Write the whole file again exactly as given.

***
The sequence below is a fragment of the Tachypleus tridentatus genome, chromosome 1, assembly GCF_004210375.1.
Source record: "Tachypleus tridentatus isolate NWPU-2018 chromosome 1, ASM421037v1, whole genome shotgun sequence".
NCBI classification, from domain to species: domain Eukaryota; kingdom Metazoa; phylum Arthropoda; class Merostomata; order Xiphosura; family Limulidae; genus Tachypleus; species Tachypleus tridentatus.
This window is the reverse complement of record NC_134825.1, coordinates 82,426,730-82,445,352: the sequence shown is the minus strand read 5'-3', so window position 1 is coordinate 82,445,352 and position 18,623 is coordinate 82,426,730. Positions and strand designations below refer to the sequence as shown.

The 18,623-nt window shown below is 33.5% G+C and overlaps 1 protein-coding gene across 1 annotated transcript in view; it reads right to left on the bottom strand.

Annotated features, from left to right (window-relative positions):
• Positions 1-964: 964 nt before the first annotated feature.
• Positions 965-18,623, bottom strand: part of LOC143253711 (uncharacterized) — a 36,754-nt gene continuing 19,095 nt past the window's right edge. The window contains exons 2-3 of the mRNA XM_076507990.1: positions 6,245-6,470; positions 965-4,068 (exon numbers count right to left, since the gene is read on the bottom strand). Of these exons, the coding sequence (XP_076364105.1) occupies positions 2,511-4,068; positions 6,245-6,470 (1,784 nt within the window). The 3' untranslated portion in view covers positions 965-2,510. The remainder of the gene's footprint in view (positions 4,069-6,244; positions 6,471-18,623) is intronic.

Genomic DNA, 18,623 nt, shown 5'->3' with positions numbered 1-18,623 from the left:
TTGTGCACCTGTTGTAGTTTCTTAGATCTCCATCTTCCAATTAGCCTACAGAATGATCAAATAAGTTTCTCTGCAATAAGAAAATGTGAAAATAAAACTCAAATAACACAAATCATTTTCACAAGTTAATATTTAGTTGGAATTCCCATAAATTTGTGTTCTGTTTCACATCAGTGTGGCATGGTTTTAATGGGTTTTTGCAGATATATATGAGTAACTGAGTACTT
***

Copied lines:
The sequence below is a fragment of the Tachypleus tridentatus genome, chromosome 1, assembly GCF_004210375.1.
Source record: "Tachypleus tridentatus isolate NWPU-2018 chromosome 1, ASM421037v1, whole genome shotgun sequence".
NCBI classification, from domain to species: domain Eukaryota; kingdom Metazoa; phylum Arthropoda; class Merostomata; order Xiphosura; family Limulidae; genus Tachypleus; species Tachypleus tridentatus.
This window is the reverse complement of record NC_134825.1, coordinates 82,426,730-82,445,352: the sequence shown is the minus strand read 5'-3', so window position 1 is coordinate 82,445,352 and position 18,623 is coordinate 82,426,730. Positions and strand designations below refer to the sequence as shown.

The 18,623-nt window shown below is 33.5% G+C and overlaps 1 protein-coding gene across 1 annotated transcript in view; it reads right to left on the bottom strand.

Annotated features, from left to right (window-relative positions):
• Positions 1-964: 964 nt before the first annotated feature.
• Positions 965-18,623, bottom strand: part of LOC143253711 (uncharacterized) — a 36,754-nt gene continuing 19,095 nt past the window's right edge. The window contains exons 2-3 of the mRNA XM_076507990.1: positions 6,245-6,470; positions 965-4,068 (exon numbers count right to left, since the gene is read on the bottom strand). Of these exons, the coding sequence (XP_076364105.1) occupies positions 2,511-4,068; positions 6,245-6,470 (1,784 nt within the window). The 3' untranslated portion in view covers positions 965-2,510. The remainder of the gene's footprint in view (positions 4,069-6,244; positions 6,471-18,623) is intronic.

Genomic DNA, 18,623 nt, shown 5'->3' with positions numbered 1-18,623 from the left:
TTGTGCACCTGTTGTAGTTTCTTAGATCTCCATCTTCCAATTAGCCTACAGAATGATCAAATAAGTTTCTCTGCAATAAGAAAATGTGAAAATAAAACTCAAATAACACAAATCATTTTCACAAGTTAATATTTAGTTGGAATTCCCATAAATTTGTGTTCTGTTTCACATCAGTGTGGCATGGTTTTAATGGGTTTTTGCAGATATATATGAGTAACTGAGTACTT